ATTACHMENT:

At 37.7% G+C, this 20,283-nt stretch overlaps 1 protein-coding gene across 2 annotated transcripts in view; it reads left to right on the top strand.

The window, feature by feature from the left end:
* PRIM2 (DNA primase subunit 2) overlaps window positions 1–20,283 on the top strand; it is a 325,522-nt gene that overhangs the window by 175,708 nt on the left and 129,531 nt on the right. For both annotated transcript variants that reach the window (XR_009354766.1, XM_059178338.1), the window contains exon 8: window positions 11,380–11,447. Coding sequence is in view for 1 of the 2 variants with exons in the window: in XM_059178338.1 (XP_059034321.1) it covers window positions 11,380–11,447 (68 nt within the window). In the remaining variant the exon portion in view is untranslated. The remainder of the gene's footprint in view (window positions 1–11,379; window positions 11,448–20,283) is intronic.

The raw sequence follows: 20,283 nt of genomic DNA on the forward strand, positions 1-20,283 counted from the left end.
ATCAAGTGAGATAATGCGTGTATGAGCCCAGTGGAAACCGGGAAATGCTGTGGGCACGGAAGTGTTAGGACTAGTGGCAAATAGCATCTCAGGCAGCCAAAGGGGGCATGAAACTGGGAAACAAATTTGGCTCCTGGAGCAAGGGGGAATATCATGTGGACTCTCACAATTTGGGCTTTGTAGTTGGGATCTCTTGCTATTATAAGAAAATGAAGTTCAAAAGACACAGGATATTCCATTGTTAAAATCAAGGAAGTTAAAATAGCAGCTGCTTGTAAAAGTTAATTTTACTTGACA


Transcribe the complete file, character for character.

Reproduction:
At 37.7% G+C, this 20,283-nt stretch overlaps 1 protein-coding gene across 2 annotated transcripts in view; it reads left to right on the top strand.

The window, feature by feature from the left end:
* PRIM2 (DNA primase subunit 2) overlaps window positions 1–20,283 on the top strand; it is a 325,522-nt gene that overhangs the window by 175,708 nt on the left and 129,531 nt on the right. For both annotated transcript variants that reach the window (XR_009354766.1, XM_059178338.1), the window contains exon 8: window positions 11,380–11,447. Coding sequence is in view for 1 of the 2 variants with exons in the window: in XM_059178338.1 (XP_059034321.1) it covers window positions 11,380–11,447 (68 nt within the window). In the remaining variant the exon portion in view is untranslated. The remainder of the gene's footprint in view (window positions 1–11,379; window positions 11,448–20,283) is intronic.

The raw sequence follows: 20,283 nt of genomic DNA on the forward strand, positions 1-20,283 counted from the left end.
ATCAAGTGAGATAATGCGTGTATGAGCCCAGTGGAAACCGGGAAATGCTGTGGGCACGGAAGTGTTAGGACTAGTGGCAAATAGCATCTCAGGCAGCCAAAGGGGGCATGAAACTGGGAAACAAATTTGGCTCCTGGAGCAAGGGGGAATATCATGTGGACTCTCACAATTTGGGCTTTGTAGTTGGGATCTCTTGCTATTATAAGAAAATGAAGTTCAAAAGACACAGGATATTCCATTGTTAAAATCAAGGAAGTTAAAATAGCAGCTGCTTGTAAAAGTTAATTTTACTTGACA